3. A vision of the graduate of a particular institution – encompassing the general skills of all graduates of the institution regardless of the specific technical skills (also sometimes referred to as college-wide outcomes)

I was particularly taken with a prologue to graduate profile taken by Rift Valley Academic in central Kenya:
At the beginning there were two possible approaches: to develop a document of graduate outcomes that all students should achieve; or to develop a document of the ideal graduate.  The committee chose the second approach.  […]
The ‘Graduate Profile' is:
  • An ideal toward which we direct the student.
  • A tool to assess the extent to which we are accomplishing our vision.
The ‘Graduate Profile' is not:
  • A graduation requirement.
  • A cookie cutter.
  • A  tool to pass judgment on individual students.
  • A student self-assessment standard.

It seems to me that as with most process and systems advancement, the first question to answer is “What do we want this application, process, or system to do?” Once a clear purpose is established the other requirement pieces – regardless of the terminology used – will fall into place. Perhaps we just need to define what we want graduate profile to accomplish at our institution?

Monday, September 13, 2010

Massive Open Online Course

Just signed into #PLENK2010, ( the newest MOOC offering from George Siemens, Stephen Downes, et al. The course is just getting underway but already an interesting group of folks introducing themselves in the intro forum. Lots of assorted interests and points of view; still hoping to catch some folks who may have a bent towards eportfolio and the aggregation of personal learning environments/networks into a "central portal" for assessment, career planning, showcase, etc. in such a way as to offer value, integrity and opportunities to assess learning (and teaching) performance.

I suspect there will be some great opportunities to talk about some of the same issues that are plaguing the portfolio/eportfolio world in areas like identity, privacy, integrity, honesty, etc. Good stuff! More to post as we proceed through this innovative 10-week open course.

Monday, August 23, 2010


Rather than making excuses and apologies for a ten-month absence, I think I'll dive right in and get back to this. Much has been happening with me over this span...but it has circled back to this blog as my opportunity to reflect, read, write, reflect some more, etc. Just before my recent vacation, I attended ( NSCC's Introduction to Portfolio Learning course, and in that experience re-affirmed the importance of deep reflective thinking and writing as a critical learning cycle. I'll have more to say about that course and its experiences in future posts.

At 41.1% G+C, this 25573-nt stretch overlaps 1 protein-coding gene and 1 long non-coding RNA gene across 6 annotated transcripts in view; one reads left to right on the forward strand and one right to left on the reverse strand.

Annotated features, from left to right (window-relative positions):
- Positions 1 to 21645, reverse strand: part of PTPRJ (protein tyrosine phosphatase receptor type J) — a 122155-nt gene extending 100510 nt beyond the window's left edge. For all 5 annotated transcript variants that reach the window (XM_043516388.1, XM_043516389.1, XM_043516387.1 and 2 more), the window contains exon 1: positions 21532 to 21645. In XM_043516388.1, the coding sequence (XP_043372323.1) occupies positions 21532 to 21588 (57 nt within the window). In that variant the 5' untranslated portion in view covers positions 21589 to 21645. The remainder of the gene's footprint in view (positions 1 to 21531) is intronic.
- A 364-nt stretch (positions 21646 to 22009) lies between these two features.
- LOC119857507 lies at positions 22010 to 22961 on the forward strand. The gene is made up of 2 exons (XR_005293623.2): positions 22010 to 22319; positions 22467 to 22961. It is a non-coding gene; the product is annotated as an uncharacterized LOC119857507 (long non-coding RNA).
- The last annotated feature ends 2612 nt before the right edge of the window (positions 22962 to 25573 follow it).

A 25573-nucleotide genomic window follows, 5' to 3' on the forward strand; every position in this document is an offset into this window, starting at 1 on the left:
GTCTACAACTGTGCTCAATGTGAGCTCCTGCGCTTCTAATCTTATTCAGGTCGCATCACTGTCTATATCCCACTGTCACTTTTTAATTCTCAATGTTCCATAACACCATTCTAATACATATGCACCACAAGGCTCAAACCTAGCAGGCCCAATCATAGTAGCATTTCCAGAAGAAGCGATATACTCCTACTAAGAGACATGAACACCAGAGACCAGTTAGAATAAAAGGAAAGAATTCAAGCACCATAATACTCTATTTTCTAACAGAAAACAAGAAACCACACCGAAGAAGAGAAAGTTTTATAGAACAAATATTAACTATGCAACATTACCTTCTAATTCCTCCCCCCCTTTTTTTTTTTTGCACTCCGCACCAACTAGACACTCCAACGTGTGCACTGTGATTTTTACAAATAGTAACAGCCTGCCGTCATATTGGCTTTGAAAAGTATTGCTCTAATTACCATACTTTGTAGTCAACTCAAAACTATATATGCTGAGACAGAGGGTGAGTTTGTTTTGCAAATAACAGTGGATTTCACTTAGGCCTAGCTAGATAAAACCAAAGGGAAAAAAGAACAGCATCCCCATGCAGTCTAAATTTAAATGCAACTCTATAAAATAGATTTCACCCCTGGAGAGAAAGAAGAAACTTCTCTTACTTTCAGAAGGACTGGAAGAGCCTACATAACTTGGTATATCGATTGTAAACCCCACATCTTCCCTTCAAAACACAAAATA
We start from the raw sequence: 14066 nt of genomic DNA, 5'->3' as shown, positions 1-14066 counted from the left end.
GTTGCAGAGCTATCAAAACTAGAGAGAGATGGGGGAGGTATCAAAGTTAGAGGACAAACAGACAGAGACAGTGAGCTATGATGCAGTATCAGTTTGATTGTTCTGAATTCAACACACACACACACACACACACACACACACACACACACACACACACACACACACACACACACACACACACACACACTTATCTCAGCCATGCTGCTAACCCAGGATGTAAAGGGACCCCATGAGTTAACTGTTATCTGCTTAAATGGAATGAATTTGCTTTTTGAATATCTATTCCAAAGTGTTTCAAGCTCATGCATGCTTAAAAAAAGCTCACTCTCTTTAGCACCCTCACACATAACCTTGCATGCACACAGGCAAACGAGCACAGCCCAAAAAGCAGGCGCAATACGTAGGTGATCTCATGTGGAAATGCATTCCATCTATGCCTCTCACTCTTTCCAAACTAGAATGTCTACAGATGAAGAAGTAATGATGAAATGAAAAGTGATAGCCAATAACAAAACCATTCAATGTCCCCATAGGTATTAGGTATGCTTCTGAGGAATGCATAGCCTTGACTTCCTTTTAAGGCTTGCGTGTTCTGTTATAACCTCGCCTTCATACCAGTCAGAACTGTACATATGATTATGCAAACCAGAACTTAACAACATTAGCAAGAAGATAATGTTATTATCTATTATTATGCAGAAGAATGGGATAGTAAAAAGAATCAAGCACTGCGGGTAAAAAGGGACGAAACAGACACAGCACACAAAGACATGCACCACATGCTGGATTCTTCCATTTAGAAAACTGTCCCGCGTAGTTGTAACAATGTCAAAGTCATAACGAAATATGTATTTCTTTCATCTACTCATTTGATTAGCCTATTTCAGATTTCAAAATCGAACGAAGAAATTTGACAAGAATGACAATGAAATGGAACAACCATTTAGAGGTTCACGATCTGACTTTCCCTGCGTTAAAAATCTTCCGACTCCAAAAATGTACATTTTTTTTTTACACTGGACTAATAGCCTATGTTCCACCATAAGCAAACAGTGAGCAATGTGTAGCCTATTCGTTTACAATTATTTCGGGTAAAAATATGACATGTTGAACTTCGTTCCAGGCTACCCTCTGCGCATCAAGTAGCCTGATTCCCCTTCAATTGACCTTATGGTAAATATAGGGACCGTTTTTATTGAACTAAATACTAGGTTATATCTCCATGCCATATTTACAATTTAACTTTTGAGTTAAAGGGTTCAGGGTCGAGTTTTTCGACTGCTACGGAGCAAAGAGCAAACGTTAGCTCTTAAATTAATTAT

I have signed up for PLENK 2010 (Siemens, Downes, Cormier, et al) and looking forward to the mid-September start of this open course on Personal Learning environments and Network Knowledge. I shared a seat and some discussion with Stephen Downes on the way to St. John's on August 4 and later caught up with him doing his photo walkabout downtown St. John's. It reminded me that I have a great deal of material to be edited and posted on Class in the Cloud podcast - from Downes, Siemens, Trent Batson and others.

EDUCAUSE, TEKRI and others are currently bringing some focus to Learning Analytics - a subject near and dear to me for the past couple of years as a result of my work on program renewal and matrices for program assessment (of feasibility as well as quality). EDUCAUSE has opened SEI (Seeking Evidence of Impact) while TEKRI has just announced a conference on learning analytics. I'll be looking forward to engaging in both of these and interested in any other like-minded conferences, discussions, presentations.

Monday, October 5, 2009

A Dollar...and change

I am thinking today about the nature of change in institutions like a University or Community College and the challenges that "change champions", and change agents face in organizations that seem sometimes hard-wired to resist change at all costs. So much of my work and my life seems to be about facilitating change and working through the resistance that change might present. A few chestnuts to start with:

Q: How many academics does it take to change a lightbulb?
A: CH-CH-CH-CHANGE? What do you mean change!!?

"Why is it that faced with the option of either making change or proving why it isn't needed, so many academics will get busy with the proof?"